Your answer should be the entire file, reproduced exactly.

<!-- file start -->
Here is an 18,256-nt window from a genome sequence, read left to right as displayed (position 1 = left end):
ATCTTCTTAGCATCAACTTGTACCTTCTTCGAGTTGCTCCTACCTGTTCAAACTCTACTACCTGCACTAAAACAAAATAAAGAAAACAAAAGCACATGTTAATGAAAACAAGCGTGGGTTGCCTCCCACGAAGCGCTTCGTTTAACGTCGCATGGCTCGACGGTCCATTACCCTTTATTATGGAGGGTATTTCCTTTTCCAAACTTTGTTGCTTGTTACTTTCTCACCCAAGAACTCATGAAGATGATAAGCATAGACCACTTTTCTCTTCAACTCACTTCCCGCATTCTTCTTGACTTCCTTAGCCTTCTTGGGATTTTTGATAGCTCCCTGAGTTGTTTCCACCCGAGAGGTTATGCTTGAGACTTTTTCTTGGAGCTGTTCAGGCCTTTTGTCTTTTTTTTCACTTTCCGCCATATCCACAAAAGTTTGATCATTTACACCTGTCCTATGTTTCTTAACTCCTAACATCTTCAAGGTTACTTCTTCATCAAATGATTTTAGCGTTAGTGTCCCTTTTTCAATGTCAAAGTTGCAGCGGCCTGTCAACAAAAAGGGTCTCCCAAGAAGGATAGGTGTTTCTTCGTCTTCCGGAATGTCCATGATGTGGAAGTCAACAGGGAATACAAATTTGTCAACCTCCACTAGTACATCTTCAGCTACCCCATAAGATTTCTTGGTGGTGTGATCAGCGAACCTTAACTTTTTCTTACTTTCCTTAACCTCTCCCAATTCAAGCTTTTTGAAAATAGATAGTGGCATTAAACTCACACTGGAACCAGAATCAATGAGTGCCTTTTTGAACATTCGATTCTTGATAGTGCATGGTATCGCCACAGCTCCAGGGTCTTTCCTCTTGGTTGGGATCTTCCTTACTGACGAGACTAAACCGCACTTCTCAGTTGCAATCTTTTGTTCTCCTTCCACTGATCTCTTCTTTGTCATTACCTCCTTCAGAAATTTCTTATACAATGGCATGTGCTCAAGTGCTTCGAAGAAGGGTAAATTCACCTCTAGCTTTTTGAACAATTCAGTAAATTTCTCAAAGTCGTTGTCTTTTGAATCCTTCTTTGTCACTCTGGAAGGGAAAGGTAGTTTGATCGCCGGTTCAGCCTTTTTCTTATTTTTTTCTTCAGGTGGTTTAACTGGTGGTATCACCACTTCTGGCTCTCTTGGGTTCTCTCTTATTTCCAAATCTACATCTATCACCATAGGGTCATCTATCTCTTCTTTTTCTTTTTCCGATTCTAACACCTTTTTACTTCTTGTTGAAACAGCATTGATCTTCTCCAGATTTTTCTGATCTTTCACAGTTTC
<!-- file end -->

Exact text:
Here is an 18,256-nt window from a genome sequence, read left to right as displayed (position 1 = left end):
ATCTTCTTAGCATCAACTTGTACCTTCTTCGAGTTGCTCCTACCTGTTCAAACTCTACTACCTGCACTAAAACAAAATAAAGAAAACAAAAGCACATGTTAATGAAAACAAGCGTGGGTTGCCTCCCACGAAGCGCTTCGTTTAACGTCGCATGGCTCGACGGTCCATTACCCTTTATTATGGAGGGTATTTCCTTTTCCAAACTTTGTTGCTTGTTACTTTCTCACCCAAGAACTCATGAAGATGATAAGCATAGACCACTTTTCTCTTCAACTCACTTCCCGCATTCTTCTTGACTTCCTTAGCCTTCTTGGGATTTTTGATAGCTCCCTGAGTTGTTTCCACCCGAGAGGTTATGCTTGAGACTTTTTCTTGGAGCTGTTCAGGCCTTTTGTCTTTTTTTTCACTTTCCGCCATATCCACAAAAGTTTGATCATTTACACCTGTCCTATGTTTCTTAACTCCTAACATCTTCAAGGTTACTTCTTCATCAAATGATTTTAGCGTTAGTGTCCCTTTTTCAATGTCAAAGTTGCAGCGGCCTGTCAACAAAAAGGGTCTCCCAAGAAGGATAGGTGTTTCTTCGTCTTCCGGAATGTCCATGATGTGGAAGTCAACAGGGAATACAAATTTGTCAACCTCCACTAGTACATCTTCAGCTACCCCATAAGATTTCTTGGTGGTGTGATCAGCGAACCTTAACTTTTTCTTACTTTCCTTAACCTCTCCCAATTCAAGCTTTTTGAAAATAGATAGTGGCATTAAACTCACACTGGAACCAGAATCAATGAGTGCCTTTTTGAACATTCGATTCTTGATAGTGCATGGTATCGCCACAGCTCCAGGGTCTTTCCTCTTGGTTGGGATCTTCCTTACTGACGAGACTAAACCGCACTTCTCAGTTGCAATCTTTTGTTCTCCTTCCACTGATCTCTTCTTTGTCATTACCTCCTTCAGAAATTTCTTATACAATGGCATGTGCTCAAGTGCTTCGAAGAAGGGTAAATTCACCTCTAGCTTTTTGAACAATTCAGTAAATTTCTCAAAGTCGTTGTCTTTTGAATCCTTCTTTGTCACTCTGGAAGGGAAAGGTAGTTTGATCGCCGGTTCAGCCTTTTTCTTATTTTTTTCTTCAGGTGGTTTAACTGGTGGTATCACCACTTCTGGCTCTCTTGGGTTCTCTCTTATTTCCAAATCTACATCTATCACCATAGGGTCATCTATCTCTTCTTTTTCTTTTTCCGATTCTAACACCTTTTTACTTCTTGTTGAAACAGCATTGATCTTCTCCAGATTTTTCTGATCTTTCACAGTTTC